The President and his team are engaged because this is a priority. Again, this is an opportunity for us to do something not just to meet the needs of people who are standing to lose their unemployment benefits around the holidays, but also an opportunity for us to do something important for the economy, that extending unemployment benefits could create 240,000 jobs. That seems like a win-win and something that Congress should act on.
Q Okay, just to clarify, the legislation that the President supports is the Levin bill in the House, that's a one-year extension, and the CBO estimates about $26 billion, is that correct?
MR. EARNEST: To be honest with you, I don't know about specific pieces of legislation, so we’ll have to get back to you on that. Suffice it to say we think it’s important for the benefits to not run out on December 28th.
April, I’m going to give you the last one.
Q I have two questions, really fast.
MR. EARNEST: Okay, the last two. (Laughter.)
Q As you talk about poll numbers, what polls is the White House paying attention to more so? Internal polls, Democratic polls? I mean, since you’re talking about the varied results from various polls.
MR. EARNEST: Well, we read the newspaper at the White House, and we occasionally watch a little television, so we certainly are aware of the reporting on polls that are conducted. But I got to tell you, in terms of the priorities of the White House, following the progress of polls is not very high. What’s much higher is tracking the progress of legislation that would expand early childhood education to every single child in America -- legislation that would increase the minimum wage.
It was notable in one of the polls -- Kristen, I believe it was your poll -- that indicated that about 50 percent of Republicans, including 50 percent of individuals who identify themselves as members of the tea party, support increasing the minimum wage to $10.10 an hour. That is a notable finding from the polls. So, see, we do read the newspaper about polls.
And in some cases, and particularly in this case, it identifies some clear areas for cooperation and common ground -- that we could do something really important for our economy, that we could do something to address the problem of decreasing economic mobility in this country by increasing the minimum wage. That's something that close to a majority of Republicans and tea partiers support. So maybe that's something that we can work on.
Those are the kinds of things that we’re focused on, and those are the kinds of policy priorities that we’re tracking. And frankly, they attract a whole lot more attention here at the White House than individual poll numbers.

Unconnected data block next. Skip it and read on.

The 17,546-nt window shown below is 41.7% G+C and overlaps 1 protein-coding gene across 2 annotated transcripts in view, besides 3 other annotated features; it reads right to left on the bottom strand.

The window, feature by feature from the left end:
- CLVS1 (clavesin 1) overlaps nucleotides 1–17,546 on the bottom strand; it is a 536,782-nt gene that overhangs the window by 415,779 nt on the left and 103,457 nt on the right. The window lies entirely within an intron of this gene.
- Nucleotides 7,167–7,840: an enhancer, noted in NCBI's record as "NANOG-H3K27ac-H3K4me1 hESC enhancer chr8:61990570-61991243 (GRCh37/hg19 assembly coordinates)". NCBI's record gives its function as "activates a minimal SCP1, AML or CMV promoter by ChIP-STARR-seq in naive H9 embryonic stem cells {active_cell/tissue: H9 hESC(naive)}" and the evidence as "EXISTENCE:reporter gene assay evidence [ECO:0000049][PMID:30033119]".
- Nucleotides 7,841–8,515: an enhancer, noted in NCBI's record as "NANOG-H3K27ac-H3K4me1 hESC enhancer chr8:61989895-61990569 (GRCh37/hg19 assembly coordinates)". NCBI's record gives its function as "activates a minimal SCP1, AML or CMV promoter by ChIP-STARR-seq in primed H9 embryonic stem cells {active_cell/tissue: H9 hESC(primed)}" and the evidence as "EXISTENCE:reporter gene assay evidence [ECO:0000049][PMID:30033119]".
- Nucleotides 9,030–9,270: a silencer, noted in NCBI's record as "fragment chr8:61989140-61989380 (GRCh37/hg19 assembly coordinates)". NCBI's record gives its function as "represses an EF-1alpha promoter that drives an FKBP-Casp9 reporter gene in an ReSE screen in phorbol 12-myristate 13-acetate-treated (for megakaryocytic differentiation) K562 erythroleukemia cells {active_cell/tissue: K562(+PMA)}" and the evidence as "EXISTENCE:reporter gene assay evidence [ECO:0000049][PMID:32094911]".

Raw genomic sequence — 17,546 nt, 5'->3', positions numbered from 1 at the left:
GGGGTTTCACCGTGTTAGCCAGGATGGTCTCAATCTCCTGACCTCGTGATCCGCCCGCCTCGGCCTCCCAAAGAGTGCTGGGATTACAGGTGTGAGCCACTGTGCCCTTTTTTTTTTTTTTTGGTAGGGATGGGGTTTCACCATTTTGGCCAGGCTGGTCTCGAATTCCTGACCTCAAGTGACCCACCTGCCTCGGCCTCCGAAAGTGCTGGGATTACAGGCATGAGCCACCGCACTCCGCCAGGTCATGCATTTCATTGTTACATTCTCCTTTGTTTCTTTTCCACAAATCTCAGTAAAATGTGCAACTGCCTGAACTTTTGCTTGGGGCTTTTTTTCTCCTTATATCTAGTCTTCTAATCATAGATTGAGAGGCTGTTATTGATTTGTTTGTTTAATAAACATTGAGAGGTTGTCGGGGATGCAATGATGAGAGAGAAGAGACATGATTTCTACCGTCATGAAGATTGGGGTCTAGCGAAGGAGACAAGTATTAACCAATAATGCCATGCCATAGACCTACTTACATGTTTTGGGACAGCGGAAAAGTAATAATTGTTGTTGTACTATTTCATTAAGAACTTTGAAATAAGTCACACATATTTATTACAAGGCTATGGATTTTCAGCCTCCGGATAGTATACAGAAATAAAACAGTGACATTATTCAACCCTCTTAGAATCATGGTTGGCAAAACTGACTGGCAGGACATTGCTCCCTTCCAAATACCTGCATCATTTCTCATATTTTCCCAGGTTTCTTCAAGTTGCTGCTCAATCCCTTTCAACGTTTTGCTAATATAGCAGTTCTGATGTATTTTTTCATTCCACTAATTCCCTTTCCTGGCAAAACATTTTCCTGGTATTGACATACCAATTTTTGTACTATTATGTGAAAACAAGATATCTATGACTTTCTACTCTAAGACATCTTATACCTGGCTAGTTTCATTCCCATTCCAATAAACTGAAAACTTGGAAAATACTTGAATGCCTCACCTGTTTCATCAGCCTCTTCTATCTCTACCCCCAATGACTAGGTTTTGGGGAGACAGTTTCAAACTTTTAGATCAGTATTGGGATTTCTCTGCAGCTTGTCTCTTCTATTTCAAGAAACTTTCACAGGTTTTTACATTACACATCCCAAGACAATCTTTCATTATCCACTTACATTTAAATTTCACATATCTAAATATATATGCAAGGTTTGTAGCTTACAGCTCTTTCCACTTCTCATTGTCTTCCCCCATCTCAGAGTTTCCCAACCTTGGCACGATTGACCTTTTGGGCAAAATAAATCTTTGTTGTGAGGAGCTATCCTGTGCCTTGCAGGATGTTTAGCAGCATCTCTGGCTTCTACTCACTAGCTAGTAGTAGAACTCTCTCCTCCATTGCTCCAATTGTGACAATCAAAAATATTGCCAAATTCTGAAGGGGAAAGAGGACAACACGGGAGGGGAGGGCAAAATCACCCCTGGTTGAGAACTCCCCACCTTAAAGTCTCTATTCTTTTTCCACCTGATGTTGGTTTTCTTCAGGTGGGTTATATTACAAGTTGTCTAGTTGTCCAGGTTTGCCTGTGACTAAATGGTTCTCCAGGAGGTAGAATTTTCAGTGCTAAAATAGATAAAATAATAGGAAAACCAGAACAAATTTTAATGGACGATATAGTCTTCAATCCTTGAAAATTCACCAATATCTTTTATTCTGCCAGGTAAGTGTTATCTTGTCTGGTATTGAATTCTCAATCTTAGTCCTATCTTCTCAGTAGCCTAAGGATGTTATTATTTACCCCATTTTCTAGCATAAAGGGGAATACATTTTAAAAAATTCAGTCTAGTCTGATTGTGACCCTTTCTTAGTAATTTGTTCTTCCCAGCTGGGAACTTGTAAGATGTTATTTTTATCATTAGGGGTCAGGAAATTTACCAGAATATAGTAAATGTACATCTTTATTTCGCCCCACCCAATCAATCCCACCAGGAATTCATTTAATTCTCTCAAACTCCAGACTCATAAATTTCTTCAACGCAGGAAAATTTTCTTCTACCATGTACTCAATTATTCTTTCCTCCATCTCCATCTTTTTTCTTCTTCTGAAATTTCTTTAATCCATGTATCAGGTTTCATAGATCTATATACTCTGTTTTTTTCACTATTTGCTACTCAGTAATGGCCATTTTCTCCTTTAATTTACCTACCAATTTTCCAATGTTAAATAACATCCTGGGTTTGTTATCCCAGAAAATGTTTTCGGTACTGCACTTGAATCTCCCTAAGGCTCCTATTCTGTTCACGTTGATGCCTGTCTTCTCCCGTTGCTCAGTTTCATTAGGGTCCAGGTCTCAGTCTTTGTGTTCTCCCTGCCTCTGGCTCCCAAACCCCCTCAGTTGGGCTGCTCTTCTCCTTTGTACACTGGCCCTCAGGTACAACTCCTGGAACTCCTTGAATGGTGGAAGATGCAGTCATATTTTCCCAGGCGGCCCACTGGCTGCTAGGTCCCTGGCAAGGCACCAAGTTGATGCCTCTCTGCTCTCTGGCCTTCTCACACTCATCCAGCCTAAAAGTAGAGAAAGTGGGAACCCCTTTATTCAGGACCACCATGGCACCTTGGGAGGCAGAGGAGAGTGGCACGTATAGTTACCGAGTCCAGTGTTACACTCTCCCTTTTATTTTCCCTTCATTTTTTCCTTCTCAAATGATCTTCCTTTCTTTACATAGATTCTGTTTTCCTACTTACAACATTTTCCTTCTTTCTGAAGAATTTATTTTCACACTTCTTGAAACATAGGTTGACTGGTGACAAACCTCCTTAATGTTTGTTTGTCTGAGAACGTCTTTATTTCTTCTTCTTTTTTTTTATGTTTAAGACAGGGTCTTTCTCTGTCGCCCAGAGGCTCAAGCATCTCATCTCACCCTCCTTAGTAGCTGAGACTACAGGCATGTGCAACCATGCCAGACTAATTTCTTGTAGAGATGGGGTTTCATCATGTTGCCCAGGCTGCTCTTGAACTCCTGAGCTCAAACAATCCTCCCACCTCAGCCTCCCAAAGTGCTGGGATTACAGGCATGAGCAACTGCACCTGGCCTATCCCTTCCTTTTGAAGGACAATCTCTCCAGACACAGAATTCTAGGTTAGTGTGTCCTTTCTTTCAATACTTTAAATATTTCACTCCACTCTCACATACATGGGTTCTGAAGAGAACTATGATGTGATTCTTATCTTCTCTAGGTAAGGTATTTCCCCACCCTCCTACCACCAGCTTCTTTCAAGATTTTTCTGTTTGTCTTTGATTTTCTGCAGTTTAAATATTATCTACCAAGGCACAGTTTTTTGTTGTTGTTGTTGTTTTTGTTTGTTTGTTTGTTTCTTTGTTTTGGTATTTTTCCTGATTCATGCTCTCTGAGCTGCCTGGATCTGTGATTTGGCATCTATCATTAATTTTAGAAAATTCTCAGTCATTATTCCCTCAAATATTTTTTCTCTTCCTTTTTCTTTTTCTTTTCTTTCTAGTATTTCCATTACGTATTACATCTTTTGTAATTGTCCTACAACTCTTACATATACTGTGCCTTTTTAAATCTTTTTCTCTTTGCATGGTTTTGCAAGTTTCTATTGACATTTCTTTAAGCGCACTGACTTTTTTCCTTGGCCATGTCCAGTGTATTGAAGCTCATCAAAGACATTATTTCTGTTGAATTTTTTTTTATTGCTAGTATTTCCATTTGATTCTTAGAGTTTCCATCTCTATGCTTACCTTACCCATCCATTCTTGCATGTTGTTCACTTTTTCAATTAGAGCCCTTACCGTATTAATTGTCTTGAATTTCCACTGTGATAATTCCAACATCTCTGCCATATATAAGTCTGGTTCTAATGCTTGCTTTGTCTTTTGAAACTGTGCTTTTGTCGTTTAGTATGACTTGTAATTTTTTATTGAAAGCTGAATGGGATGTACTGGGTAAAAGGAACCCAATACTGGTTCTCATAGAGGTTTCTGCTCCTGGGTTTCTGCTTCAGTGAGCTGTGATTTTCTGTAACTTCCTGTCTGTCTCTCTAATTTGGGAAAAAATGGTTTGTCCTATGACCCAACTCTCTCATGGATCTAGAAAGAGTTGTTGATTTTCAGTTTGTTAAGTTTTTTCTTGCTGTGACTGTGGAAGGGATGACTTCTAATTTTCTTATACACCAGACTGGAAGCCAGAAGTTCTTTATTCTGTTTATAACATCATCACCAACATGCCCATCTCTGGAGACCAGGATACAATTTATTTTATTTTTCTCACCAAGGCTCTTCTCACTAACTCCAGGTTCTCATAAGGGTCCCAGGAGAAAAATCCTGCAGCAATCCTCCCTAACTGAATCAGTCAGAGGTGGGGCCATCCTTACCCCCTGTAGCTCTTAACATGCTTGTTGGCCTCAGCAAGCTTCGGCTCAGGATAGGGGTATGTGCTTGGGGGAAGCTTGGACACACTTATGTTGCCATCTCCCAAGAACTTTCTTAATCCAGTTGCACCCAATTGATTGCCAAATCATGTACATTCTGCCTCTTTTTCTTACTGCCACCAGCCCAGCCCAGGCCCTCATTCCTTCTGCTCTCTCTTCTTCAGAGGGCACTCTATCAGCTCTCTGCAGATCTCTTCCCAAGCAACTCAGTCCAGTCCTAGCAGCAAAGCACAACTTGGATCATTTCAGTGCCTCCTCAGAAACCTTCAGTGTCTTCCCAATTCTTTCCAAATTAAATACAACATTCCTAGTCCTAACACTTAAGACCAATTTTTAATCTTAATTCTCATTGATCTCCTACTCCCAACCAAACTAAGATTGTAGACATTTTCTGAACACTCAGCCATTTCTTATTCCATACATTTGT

Q And last question, since you're talking about the successes right now of the website -- there were clear problems at the beginning. And understanding that the website did not meet a level of expectation here, did the IT contractors meet the contracted requirements early on for the website?
MR. EARNEST: Well, it’s pretty clear that there were some failures in that process. I can’t stand up here and give you an appraisal of what exactly went wrong with the design and implementation of healthcare.gov. Fortunately, we have the Inspector General at HHS who is working on that topic. The President stood at this podium about a month ago and indicated that he had some unanswered questions about this process that he was determined to get an answer to.
Q But the question I’m asking is, did the IT contractors deliver what they were asked to do? Even though there were problems, did they deliver on their contract?
MR. EARNEST: That is a legitimate question. It’s a question I do not know the answer to. I suspect that it is part of the inquiry that will be conducted by the Inspector General at HHS. I would encourage you to ask him to confirm whether or not that’s the case. But I would anticipate that it’s among the kinds of questions that people will be asking as they consider what went wrong.
What we’re focused on right now is what we can do to make this right: to make sure that we can expand access and give people opportunity to sign up before this December 23rd deadline; to make sure that our website is functioning smoothly; to make sure that information that is submitted to the website is accurately conveyed to the insurance company so that people’s insurance coverage does kick in by January 1st. And we want to make sure that we have an ongoing effort to educate the American public about what kind of opportunities are available to them through healthcare.gov -- that there are a lot of people out there that don’t have insurance right now, that if they go and visit the website they will find out that they can purchase quality, affordable health insurance, in many cases they qualify for tax credits. And getting that word out is also an important priority.
That’s what we’re focused on right now. But you raise a legitimate question, but it’s one that I can’t answer right now.
Thanks, everybody. Have a good Wednesday.
Q Does the President have anything on his schedule the rest of the week?
MR. EARNEST: Nothing that I have to talk about right now, but as we get some more details, we’ll let you know.
Q Press conference before the end of the year?
MR. EARNEST: We’ll see. Stay tuned. Thanks, everybody.
2:17 P.M. EST